The biggest ATM fraud case in history has made headlines this week, as group of individuals used spoofed prepaid debit cards to extract $45 million from ATM machines around the world. Almost 3000 New York ATM machines were hit in a 10 hour span alone.
While the removal of the limits on the prepaid debit cards was the result of the criminals hacking the systems of 2 payment transaction processing providers, the physical part of the heist was done with spoofed magnetic strip cards. It’s been long known that magnetic strip technology is a vector for ATM theft, but this is the largest such attack ever carried out. Magnetic strips are a 50 year old technology that’s easily exploited with off-the-shelf hardware that can be cheaply and legally purchased by anyone from a variety of legitimate business sources. While financial institutions have been attempting to move towards chip cards, the transition has been slow, and both chip cards and ATMs and debit machines still support magnetic strip technology for backwards compatibility.
But it may well be time to ditch that paradigm entirely, in favour of something drastically more secure. Personal mobile devices with biometric sensors are on the horizon, and these devices could change everything. The 2 factor authentication of a payment card with a pin code does not verify the identity of the holder. It simply verifies that the holder has a physical implement and the related knowledge to use that implement. As it stands, the prevalence of magnetic strip technology means the card itself can be copied… at which point the required authentication becomes mere data that can be transferred across the world. Mobile computers, however, have both processing capability and allow for alternative input. They’re not only capable of self-contained public/private key encryption, but of their own independent networking, and now with the refinement of biometric sensors, of a robust array of human identification tools. In the near future, a cell phone will be capable of using iris, face, fingerprint, voice, and even cardiac rhythm pattern recognition to verify, with the highest degree of confidence, that the only person who can access your money is you.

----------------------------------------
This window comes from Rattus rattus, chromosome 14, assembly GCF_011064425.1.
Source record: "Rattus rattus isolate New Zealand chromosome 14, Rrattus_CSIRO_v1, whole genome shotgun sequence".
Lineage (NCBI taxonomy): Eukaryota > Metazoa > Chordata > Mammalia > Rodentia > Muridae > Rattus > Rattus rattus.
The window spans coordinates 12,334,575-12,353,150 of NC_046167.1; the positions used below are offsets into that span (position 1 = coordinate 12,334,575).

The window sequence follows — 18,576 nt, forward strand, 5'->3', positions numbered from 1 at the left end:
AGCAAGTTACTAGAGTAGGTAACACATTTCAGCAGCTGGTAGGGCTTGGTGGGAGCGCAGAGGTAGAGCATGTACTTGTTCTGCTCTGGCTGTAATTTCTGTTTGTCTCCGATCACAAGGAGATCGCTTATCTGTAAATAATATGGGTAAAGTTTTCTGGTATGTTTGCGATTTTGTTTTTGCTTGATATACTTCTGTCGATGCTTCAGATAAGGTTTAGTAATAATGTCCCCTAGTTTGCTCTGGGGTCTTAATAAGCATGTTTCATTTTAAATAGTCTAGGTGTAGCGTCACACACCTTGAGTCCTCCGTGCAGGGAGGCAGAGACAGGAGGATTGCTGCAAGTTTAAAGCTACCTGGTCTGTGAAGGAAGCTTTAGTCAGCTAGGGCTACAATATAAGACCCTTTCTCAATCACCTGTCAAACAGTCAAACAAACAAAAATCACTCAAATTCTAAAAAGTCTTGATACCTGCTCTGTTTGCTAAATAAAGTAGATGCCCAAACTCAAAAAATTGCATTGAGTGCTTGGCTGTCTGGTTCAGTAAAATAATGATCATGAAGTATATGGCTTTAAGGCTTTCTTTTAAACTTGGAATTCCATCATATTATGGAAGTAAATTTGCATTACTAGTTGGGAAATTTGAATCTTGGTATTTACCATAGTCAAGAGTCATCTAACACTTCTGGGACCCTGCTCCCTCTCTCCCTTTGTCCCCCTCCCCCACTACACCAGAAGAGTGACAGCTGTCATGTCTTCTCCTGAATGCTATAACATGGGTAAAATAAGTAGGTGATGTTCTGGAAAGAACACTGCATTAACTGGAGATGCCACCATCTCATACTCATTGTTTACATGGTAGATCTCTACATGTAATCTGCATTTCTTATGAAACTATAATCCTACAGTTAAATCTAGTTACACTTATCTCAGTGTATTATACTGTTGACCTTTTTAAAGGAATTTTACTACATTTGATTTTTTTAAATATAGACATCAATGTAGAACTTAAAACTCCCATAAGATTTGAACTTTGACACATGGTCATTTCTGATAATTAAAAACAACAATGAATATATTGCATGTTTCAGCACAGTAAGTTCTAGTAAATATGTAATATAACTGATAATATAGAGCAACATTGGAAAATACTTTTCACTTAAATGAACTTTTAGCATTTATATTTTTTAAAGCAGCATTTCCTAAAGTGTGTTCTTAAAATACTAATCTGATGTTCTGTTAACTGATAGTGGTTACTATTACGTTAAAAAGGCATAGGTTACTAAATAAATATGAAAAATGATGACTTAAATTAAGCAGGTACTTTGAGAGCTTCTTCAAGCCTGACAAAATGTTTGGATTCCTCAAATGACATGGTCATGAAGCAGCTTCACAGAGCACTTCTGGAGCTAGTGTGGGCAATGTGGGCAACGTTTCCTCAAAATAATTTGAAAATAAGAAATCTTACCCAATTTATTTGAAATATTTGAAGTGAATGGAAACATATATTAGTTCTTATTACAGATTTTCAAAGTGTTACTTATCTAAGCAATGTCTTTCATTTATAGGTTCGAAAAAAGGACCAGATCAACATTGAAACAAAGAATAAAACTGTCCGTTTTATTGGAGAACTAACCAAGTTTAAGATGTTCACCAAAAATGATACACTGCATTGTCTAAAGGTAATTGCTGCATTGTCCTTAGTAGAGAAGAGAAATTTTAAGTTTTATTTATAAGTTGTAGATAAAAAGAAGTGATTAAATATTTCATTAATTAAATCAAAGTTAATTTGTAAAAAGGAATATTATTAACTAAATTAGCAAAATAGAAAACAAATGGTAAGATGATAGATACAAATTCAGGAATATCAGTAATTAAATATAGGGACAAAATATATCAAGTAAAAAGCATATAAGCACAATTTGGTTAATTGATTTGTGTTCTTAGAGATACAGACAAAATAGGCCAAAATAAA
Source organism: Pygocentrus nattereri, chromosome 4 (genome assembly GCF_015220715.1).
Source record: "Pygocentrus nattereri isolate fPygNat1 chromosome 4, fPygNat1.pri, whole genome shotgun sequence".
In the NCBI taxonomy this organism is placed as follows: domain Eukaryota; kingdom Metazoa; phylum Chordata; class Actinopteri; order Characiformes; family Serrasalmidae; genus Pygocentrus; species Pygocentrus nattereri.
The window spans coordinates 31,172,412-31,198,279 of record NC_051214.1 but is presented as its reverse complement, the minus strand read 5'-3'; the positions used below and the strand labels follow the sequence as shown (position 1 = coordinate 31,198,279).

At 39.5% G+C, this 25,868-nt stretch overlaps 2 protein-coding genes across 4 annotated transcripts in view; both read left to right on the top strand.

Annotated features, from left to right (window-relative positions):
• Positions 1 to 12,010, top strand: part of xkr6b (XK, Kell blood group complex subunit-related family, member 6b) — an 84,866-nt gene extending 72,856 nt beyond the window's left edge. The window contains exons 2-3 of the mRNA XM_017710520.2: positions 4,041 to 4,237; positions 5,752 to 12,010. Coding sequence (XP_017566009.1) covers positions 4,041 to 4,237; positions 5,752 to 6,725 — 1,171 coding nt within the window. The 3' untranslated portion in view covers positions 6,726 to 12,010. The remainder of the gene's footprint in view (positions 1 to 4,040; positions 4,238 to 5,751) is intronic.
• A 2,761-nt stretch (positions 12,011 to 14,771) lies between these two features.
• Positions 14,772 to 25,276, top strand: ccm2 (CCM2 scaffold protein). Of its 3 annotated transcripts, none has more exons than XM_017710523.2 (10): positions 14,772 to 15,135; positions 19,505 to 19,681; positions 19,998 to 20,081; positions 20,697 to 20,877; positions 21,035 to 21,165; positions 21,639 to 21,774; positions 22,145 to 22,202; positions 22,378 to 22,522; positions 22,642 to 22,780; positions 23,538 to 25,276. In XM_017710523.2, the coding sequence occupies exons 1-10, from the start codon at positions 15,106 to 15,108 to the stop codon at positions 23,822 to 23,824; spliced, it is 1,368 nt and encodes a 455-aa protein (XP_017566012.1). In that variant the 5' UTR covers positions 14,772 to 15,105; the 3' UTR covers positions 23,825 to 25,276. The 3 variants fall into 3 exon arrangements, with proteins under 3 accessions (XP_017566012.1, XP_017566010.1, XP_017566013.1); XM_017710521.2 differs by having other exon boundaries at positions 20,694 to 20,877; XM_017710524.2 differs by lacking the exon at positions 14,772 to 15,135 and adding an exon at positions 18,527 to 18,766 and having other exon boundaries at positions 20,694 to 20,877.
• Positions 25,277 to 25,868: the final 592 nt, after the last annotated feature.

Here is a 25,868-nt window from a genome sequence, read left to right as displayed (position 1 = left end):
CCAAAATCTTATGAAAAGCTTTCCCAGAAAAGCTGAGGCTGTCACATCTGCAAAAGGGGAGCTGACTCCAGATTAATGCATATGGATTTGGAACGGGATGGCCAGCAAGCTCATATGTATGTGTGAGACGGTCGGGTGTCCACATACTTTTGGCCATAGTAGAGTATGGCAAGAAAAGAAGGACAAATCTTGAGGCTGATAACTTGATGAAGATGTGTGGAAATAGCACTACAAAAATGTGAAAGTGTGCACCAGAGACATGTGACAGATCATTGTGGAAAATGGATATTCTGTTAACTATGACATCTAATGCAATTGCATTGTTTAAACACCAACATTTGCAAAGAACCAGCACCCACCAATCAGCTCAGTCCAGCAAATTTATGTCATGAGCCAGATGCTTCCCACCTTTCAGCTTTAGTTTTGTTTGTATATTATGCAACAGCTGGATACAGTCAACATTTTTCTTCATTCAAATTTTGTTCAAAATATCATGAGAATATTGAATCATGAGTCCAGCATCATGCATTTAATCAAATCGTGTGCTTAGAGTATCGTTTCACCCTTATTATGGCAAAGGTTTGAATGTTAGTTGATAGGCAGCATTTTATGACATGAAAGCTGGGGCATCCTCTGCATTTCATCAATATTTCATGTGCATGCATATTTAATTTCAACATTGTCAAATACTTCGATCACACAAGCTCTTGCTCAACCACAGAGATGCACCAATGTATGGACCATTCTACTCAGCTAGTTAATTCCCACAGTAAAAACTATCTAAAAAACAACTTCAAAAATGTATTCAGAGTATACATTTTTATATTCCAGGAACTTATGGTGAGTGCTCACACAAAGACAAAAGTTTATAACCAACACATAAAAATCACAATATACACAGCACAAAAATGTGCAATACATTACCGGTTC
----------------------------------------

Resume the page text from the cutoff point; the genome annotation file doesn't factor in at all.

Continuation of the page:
Apple may well be moving towards this new paradigm. Rumours are now floating around due to Apple’s acquisition of AuthenTec, that the iPhone 5s may well include both a FIPS-201 certified fingerprint sensor and NFC capabilities. This would allow Apple to corner the market on not only biometric authenticated mobile payments, but biometric authenticated NFC payment as well.
In fact, PayPal’s chief information security officer Michael Barrett, who is also the president of Fast Identity Online (FIDO), went so far as to announce the impending death of the password at a Keynote speech at Interop last week, at one point showing a dramatic slide with a tombstone for passwords citing a lifespan of “1961-2013”. He then went on to hint that “a large technology provider in Cupertino, Calif., will come out with a phone later this year that has a fingerprint reader on it”.
At this point, it’s hard to tell whether or not public adoption of biometric authentication will be easy, but if Apple manages to lead the industry, their track record with the iPhone shows it may well be effortless. This would spell the death of a wide variety of security holes, not the least problematic of which is the result of the magnetic strips sitting in all of our wallets.